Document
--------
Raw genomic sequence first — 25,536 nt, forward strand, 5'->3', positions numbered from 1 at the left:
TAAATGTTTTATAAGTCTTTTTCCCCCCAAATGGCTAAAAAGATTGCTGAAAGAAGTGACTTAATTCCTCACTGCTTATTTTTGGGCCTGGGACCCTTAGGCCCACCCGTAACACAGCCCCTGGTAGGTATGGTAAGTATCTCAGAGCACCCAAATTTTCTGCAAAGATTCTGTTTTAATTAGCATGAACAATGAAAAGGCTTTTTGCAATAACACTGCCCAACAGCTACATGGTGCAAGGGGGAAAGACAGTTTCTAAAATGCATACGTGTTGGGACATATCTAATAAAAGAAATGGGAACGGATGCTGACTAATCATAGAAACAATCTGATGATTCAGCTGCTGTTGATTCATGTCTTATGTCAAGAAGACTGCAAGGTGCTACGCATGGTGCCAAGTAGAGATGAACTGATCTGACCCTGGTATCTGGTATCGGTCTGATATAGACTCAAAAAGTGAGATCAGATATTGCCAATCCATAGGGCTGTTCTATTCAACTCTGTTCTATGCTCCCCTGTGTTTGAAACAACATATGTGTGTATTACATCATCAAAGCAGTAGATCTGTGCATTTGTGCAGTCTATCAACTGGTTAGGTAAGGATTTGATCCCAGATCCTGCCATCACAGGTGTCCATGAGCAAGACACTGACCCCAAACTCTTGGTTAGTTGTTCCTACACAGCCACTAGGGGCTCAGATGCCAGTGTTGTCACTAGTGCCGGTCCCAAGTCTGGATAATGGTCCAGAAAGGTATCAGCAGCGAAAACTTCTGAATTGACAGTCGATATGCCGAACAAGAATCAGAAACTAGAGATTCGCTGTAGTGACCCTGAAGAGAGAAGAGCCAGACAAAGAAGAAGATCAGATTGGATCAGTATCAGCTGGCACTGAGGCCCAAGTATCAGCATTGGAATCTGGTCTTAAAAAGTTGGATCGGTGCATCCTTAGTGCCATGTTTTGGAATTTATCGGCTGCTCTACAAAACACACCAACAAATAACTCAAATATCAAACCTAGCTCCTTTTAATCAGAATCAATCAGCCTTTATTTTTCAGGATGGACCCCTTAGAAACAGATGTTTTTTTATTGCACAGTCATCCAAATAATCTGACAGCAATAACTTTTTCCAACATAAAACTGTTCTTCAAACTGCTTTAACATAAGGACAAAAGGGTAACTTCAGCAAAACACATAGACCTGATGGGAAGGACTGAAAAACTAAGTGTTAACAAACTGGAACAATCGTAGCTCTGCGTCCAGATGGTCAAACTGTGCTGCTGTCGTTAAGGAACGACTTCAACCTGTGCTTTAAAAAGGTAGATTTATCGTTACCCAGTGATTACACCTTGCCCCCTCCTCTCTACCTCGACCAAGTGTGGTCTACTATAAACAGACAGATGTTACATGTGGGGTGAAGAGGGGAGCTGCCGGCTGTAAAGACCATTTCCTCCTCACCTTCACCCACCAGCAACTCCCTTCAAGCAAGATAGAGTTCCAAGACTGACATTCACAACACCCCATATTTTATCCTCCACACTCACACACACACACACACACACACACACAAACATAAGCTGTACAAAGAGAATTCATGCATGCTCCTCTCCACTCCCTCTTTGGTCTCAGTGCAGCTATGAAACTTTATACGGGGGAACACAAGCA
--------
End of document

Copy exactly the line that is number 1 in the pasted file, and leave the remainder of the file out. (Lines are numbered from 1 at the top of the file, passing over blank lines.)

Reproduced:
Raw genomic sequence first — 25,536 nt, forward strand, 5'->3', positions numbered from 1 at the left: